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Drive to safeguard & restore mangroves aims to create 18,800 ha by 2025, People’s Daily Online

China will have created and restored 18,800 hectares of mangrove forests by 2025, according to an action plan issued by China's Ministry of Natural Resources and National Forestry and Grassland Administration (NFGA).

Almost half – 9050ha of mangrove forests – will be built over the next five years and 9750ha will be rehabilitated.

The plan aims to protect and restore mangrove forests to expand the coverage of mangrove forests, increase biodiversity, and comprehensively improve the ecological system of mangrove forests – and is designed to safeguard existing mangrove forests as well as providing scientific measures for mangrove ecological restoration.

Mangrove forests mostly grow on tropical and subtropical intertidal zones and are regarded as a typical part of the marine ecosystem as important as coral reefs, salt marshes, and seagrass beds.

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Because of their important roles in various aspects of marine ecosystem conservation – such as seawater purification, prevention and dissipation of winds and waves, carbon sequestration and storage, as well as biodiversity maintenance – mangrove forests are praised as "coast guards" and "green lungs of the ocean".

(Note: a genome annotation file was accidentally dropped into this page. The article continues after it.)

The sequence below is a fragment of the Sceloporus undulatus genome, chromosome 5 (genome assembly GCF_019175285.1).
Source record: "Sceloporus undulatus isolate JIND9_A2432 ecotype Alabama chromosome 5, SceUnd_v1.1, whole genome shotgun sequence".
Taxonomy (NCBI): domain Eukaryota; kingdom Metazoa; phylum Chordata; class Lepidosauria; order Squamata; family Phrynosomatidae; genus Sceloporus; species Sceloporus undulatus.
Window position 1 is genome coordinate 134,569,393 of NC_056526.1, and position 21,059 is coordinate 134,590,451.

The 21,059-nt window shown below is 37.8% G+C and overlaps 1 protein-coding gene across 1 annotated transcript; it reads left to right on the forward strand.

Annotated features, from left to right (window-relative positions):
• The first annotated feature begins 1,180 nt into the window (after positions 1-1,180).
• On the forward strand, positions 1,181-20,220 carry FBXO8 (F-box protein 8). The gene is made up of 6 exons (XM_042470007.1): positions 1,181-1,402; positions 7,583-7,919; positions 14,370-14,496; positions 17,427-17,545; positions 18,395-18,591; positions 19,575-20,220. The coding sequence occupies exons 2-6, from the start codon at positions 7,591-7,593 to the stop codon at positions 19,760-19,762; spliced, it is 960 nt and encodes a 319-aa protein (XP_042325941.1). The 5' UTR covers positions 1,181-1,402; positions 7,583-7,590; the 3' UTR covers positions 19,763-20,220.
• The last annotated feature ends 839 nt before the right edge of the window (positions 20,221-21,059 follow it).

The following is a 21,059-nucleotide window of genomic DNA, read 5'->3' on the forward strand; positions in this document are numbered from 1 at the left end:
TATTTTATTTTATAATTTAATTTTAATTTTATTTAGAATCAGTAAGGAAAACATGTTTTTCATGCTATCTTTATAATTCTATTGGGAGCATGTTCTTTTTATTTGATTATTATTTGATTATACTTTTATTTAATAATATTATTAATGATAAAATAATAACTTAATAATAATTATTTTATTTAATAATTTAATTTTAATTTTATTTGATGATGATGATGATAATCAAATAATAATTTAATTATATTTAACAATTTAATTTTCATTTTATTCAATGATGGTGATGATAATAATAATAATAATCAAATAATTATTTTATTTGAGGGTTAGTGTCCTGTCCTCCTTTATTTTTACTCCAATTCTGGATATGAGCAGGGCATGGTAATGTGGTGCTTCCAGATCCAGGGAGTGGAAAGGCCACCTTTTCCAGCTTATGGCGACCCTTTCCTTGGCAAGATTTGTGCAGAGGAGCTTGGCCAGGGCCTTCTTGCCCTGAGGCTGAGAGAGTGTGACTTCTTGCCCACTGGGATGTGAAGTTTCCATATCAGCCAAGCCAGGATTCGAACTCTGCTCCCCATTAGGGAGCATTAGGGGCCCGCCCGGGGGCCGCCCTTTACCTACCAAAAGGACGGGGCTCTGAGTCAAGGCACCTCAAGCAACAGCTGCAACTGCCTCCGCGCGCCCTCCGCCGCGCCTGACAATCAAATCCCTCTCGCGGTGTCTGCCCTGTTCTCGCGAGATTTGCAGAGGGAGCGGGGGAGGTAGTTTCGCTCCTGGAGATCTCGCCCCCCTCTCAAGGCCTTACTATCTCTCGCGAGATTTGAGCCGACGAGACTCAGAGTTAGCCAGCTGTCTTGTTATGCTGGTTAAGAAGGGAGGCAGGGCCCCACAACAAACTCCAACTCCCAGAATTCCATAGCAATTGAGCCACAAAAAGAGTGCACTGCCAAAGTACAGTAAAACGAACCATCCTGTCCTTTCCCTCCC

At high tides, mangrove forests become a shelter for fish, shrimp, crab, and shellfish who live and reproduce there. After the tide falls, they become a haven for birds.

China has 37 kinds of mangrove plants, mainly in coastal provinces and autonomous regions such as Guangdong, Guangxi, Hainan, Fujian and Zhejiang.

With the joint efforts of governments at all levels and relevant departments of the country, China has maintained a stable growth in the coverage of mangrove forests in the last 20 years, says Wu Zhimin, director of the wetland management department of the NFGA.

Last year, the coverage of mangrove forests in China reached around 29,000ha, with the ecology of those mangrove forests also improved, according to Wu.

China to have 18,800 hectares of mangrove forests by 2025: action plan Photo taken on July 11 shows workers planting mangroves on a mud flat of the wetland ecological rehabilitation project in a national nature reserve in Dongzhai port, Haikou, capital of South China's Hainan Province. Photo by Meng Zhongde/People's Daily Online
China to have 18,800 hectares of mangrove forests by 2025: action plan Photo taken on July 11 shows workers planting mangroves on a mud flat of the wetland ecological rehabilitation project in a national nature reserve in Dongzhai port, Haikou, capital of South China's Hainan Province. Photo by Meng Zhongde/People's Daily Online

"China's mangrove ecosystem is still facing problems and quite a lot of threats," Wu says, adding that these problems and threats have all been listed as key issues in the action plan and that the country will address them step by step.